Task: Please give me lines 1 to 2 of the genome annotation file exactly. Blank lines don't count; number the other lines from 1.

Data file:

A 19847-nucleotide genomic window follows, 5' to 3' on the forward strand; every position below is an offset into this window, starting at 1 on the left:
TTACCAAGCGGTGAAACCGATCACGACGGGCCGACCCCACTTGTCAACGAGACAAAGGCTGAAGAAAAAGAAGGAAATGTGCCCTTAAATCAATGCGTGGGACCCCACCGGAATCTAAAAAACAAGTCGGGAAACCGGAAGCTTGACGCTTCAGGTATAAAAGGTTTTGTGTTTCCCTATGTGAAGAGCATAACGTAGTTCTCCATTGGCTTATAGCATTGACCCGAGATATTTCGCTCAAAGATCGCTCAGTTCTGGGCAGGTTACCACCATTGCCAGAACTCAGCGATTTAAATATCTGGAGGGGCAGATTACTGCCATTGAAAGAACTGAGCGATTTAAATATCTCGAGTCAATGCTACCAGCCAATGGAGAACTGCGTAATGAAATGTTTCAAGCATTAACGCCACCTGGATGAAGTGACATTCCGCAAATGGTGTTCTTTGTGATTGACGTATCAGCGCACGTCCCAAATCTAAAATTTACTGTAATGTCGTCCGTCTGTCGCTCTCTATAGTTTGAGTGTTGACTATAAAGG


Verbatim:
A 19847-nucleotide genomic window follows, 5' to 3' on the forward strand; every position below is an offset into this window, starting at 1 on the left:
TTACCAAGCGGTGAAACCGATCACGACGGGCCGACCCCACTTGTCAACGAGACAAAGGCTGAAGAAAAAGAAGGAAATGTGCCCTTAAATCAATGCGTGGGACCCCACCGGAATCTAAAAAACAAGTCGGGAAACCGGAAGCTTGACGCTTCAGGTATAAAAGGTTTTGTGTTTCCCTATGTGAAGAGCATAACGTAGTTCTCCATTGGCTTATAGCATTGACCCGAGATATTTCGCTCAAAGATCGCTCAGTTCTGGGCAGGTTACCACCATTGCCAGAACTCAGCGATTTAAATATCTGGAGGGGCAGATTACTGCCATTGAAAGAACTGAGCGATTTAAATATCTCGAGTCAATGCTACCAGCCAATGGAGAACTGCGTAATGAAATGTTTCAAGCATTAACGCCACCTGGATGAAGTGACATTCCGCAAATGGTGTTCTTTGTGATTGACGTATCAGCGCACGTCCCAAATCTAAAATTTACTGTAATGTCGTCCGTCTGTCGCTCTCTATAGTTTGAGTGTTGACTATAAAGG